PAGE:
Monday, October 10, 2016

Thanksgiving 2016

Some thoughts about Canadian Thanksgiving or as I call it, Thanksgiving.

This is one of those odd holidays that means a lot of things and many of them aren't particularly nice. Even if we accept the narrative that indigenous people welcomed the Europeans to the New World with a feast, it is still shameful what happened afterwards. Even if you are someone who believes in finders keepers, there is an inherent meanness to treating those that showed you hospitality and how to survive here the way that the Europeans did.

Even the bitter and racist saying of "Indian giver" hints that somehow there was a big misunderstanding that went to the benefit of the white people. So, Thanksgiving as a celebration of that one nice dinner party we had that time with those nice folk, and gosh, whatever happened to them? doesn't cut it for me.

A second, more generous interpretation of being an ongoing festival of harvest time sits a little better. I remember these days well where you pulled up the last of the garden and canned and celebrated the final warm days before winter. It seemed like a time to show gratitude. In our case, it was God, the church and the crops. We have lost our connection to the soil and so much is now bought in cans, packages and wrapped produce but still not all is so glum. Even if you are the staunchest atheist who believes that humans are all self made, you must be thankful that the science, culture and civilization that got us here still hasn't destroyed us all. Hubris and pessimism is a tough row to hoe and it yields very little productive crops. Still, we are where we are and that is at least something to be grateful for.

For me, there is a third theme that underlies Thanksgiving. Every year, around Christmas, my former spouse and I would invite friends for a chosen Christmas. It was a leftover from my days of living in a house with my friends when we would invite over all of our friends to share a meal and party. Part of that was that it was the first time that we could all breath and relax during university and partly, as a way to share with those few friends who were not going home. Sometimes it was due to work, being too far away, being estranged or any other reason. My former spouse and I invited people who were our friends in the same way. It was a way of sharing and showing our gratitude for their friendship. In the last few years, I have not done any of this and it makes me sad to not have that moment to thank everyone.

This year, I made a mini feast; stuffed turkey breast, boiled turnip, roasted potatoes and a pumpkin stout cheesecake. I shared it.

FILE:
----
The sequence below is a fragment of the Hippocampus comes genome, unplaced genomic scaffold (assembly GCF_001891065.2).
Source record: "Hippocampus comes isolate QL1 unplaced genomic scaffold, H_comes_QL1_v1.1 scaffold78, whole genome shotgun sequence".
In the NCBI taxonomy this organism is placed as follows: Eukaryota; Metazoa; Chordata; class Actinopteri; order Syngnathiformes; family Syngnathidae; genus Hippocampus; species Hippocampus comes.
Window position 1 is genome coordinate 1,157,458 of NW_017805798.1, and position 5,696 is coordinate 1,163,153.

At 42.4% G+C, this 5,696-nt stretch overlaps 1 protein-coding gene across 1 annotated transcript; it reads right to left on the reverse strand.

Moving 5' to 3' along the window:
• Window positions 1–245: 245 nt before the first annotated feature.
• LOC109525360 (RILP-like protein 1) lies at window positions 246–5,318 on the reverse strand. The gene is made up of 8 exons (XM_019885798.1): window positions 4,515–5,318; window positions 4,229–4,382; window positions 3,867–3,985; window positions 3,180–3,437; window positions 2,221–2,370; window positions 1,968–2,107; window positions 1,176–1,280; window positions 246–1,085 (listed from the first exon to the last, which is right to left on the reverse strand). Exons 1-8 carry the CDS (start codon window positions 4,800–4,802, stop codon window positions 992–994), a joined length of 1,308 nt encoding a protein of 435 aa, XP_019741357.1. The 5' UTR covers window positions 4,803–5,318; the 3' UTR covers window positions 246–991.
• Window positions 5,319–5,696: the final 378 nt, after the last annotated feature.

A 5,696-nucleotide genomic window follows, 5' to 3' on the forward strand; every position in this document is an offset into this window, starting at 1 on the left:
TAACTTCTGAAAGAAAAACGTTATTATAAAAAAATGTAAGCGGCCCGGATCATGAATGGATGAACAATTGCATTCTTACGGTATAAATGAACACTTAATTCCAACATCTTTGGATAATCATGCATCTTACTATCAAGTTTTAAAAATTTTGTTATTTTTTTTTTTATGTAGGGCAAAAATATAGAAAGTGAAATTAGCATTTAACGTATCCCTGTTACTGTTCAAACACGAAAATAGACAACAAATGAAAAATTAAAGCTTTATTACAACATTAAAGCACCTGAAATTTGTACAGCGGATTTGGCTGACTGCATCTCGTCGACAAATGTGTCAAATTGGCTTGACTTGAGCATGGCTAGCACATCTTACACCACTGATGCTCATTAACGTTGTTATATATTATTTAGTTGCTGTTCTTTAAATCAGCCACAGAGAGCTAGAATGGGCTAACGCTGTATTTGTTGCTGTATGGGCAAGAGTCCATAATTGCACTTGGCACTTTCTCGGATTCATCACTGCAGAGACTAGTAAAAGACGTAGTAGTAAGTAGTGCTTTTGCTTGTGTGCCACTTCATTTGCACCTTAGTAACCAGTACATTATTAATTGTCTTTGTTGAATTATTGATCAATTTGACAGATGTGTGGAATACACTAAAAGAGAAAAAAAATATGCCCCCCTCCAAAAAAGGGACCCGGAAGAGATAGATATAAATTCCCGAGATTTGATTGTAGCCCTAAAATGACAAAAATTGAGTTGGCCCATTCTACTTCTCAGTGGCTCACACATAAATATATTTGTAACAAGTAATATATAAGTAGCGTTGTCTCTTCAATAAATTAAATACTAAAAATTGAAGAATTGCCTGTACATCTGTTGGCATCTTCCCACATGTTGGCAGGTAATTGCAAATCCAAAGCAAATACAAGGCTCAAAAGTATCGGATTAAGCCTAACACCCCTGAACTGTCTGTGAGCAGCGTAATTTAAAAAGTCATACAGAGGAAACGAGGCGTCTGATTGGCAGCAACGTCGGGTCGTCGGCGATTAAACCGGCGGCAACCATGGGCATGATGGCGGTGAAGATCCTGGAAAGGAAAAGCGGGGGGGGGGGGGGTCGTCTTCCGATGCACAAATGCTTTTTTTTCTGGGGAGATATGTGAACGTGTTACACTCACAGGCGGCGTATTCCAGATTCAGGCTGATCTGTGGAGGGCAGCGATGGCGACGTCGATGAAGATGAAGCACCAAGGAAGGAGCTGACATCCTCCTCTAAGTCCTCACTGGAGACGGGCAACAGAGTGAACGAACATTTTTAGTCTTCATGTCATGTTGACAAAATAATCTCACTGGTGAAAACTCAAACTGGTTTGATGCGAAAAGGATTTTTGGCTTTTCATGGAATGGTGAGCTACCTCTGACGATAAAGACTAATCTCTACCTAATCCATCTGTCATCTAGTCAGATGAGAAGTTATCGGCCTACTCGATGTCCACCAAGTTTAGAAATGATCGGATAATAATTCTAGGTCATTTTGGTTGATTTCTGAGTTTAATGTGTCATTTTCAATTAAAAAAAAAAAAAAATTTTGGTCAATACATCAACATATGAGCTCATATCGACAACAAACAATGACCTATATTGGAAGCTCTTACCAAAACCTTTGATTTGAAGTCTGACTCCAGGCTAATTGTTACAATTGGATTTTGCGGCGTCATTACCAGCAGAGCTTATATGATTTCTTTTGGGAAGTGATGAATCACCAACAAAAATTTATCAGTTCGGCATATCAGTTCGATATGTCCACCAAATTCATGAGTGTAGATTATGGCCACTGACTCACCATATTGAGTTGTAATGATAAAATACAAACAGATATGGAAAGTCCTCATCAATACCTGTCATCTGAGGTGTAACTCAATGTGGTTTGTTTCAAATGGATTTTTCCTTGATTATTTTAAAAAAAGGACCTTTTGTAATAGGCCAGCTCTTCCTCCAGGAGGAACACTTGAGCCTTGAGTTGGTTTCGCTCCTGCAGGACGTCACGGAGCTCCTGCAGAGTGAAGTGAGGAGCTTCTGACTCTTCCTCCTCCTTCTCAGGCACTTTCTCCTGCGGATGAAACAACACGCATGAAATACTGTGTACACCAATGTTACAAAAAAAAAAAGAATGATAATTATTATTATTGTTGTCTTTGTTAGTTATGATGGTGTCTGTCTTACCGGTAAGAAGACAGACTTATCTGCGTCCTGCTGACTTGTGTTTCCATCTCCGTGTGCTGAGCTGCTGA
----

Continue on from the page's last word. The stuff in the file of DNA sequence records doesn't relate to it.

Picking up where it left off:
When I was at my mother's this year, we had a ham. One of my sisters and I made the supper as Mom had had surgery about a week before and couldn't do all the cooking. It was a simple meal made better by us all helping and that the surgery had gone well. Small, simple and generous.

I still have most meals with the kids around the table and I am thankful every time I sit down. Not in the Hallmark card way but a genuine sigh of contentment. There is something about just existing and enjoying the moment that makes me want to share it with people who are close to me but are unable to share it with anyone.

I think I will do a Christmas dinner party this year and maybe start to think about how I can get back to those moments of grace once again.

Tuesday, October 4, 2016

The Passing of a Restaurant

I have been blogging for a while now and eating out at new restaurants for way longer. I am linking to one that has recently closed nearby. If the link breaks just know that it was a local cafe that served rotisserie chicken.

Brickyard Grounds.  It is one of the many that I have reviewed over the years. Here is an excerpt from when I reviewed it.
Further down the strip, Brickyard Grounds has high gloss wooden tables, coffee and light fare. The light fare part is important. The whole place, in the best way, reminds me of the converted Coffee Times. Now hear me out. When I came to Toronto, the cafe scene was a little odd. The only places that felt as if you had a community were these ex-franchisees of Coffee Time. I wrote a post about how each was a reflection of their owners and the community. This is a great thing. The light fare reflects the area in the offerings. There are flavourful and pronounced spicings available. They sell rotisserie chicken and are working on getting local craft beer -- on TAP! It is an updated Mom and Pop Greek shop. This is a place to come as family...